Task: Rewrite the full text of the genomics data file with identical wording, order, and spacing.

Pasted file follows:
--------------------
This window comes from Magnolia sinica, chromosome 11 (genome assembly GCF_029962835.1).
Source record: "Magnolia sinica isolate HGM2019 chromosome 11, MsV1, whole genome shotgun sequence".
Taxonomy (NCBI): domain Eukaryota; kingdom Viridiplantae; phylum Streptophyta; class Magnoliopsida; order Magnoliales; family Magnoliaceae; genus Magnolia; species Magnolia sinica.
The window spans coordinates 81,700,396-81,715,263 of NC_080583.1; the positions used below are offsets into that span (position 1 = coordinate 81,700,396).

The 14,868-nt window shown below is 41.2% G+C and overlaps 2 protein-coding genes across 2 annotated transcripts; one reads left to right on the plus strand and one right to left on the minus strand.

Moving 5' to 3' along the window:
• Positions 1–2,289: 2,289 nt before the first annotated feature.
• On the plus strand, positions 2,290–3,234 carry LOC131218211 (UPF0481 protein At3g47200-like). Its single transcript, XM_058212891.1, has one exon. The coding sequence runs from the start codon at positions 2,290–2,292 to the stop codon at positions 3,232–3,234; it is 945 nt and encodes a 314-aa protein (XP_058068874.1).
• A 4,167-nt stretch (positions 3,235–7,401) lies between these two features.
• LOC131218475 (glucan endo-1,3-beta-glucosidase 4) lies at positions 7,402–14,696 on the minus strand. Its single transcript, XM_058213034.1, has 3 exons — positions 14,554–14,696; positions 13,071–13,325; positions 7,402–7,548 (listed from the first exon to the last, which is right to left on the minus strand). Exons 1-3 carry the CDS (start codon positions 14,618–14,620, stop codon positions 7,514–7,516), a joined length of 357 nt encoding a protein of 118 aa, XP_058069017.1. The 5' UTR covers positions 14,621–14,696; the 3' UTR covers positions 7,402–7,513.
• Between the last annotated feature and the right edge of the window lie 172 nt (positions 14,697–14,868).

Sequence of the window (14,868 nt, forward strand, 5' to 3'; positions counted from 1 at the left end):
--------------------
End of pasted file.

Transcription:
This window comes from Magnolia sinica, chromosome 11 (genome assembly GCF_029962835.1).
Source record: "Magnolia sinica isolate HGM2019 chromosome 11, MsV1, whole genome shotgun sequence".
Taxonomy (NCBI): domain Eukaryota; kingdom Viridiplantae; phylum Streptophyta; class Magnoliopsida; order Magnoliales; family Magnoliaceae; genus Magnolia; species Magnolia sinica.
The window spans coordinates 81,700,396-81,715,263 of NC_080583.1; the positions used below are offsets into that span (position 1 = coordinate 81,700,396).

The 14,868-nt window shown below is 41.2% G+C and overlaps 2 protein-coding genes across 2 annotated transcripts; one reads left to right on the plus strand and one right to left on the minus strand.

Moving 5' to 3' along the window:
• Positions 1–2,289: 2,289 nt before the first annotated feature.
• On the plus strand, positions 2,290–3,234 carry LOC131218211 (UPF0481 protein At3g47200-like). Its single transcript, XM_058212891.1, has one exon. The coding sequence runs from the start codon at positions 2,290–2,292 to the stop codon at positions 3,232–3,234; it is 945 nt and encodes a 314-aa protein (XP_058068874.1).
• A 4,167-nt stretch (positions 3,235–7,401) lies between these two features.
• LOC131218475 (glucan endo-1,3-beta-glucosidase 4) lies at positions 7,402–14,696 on the minus strand. Its single transcript, XM_058213034.1, has 3 exons — positions 14,554–14,696; positions 13,071–13,325; positions 7,402–7,548 (listed from the first exon to the last, which is right to left on the minus strand). Exons 1-3 carry the CDS (start codon positions 14,618–14,620, stop codon positions 7,514–7,516), a joined length of 357 nt encoding a protein of 118 aa, XP_058069017.1. The 5' UTR covers positions 14,621–14,696; the 3' UTR covers positions 7,402–7,513.
• Between the last annotated feature and the right edge of the window lie 172 nt (positions 14,697–14,868).

Sequence of the window (14,868 nt, forward strand, 5' to 3'; positions counted from 1 at the left end):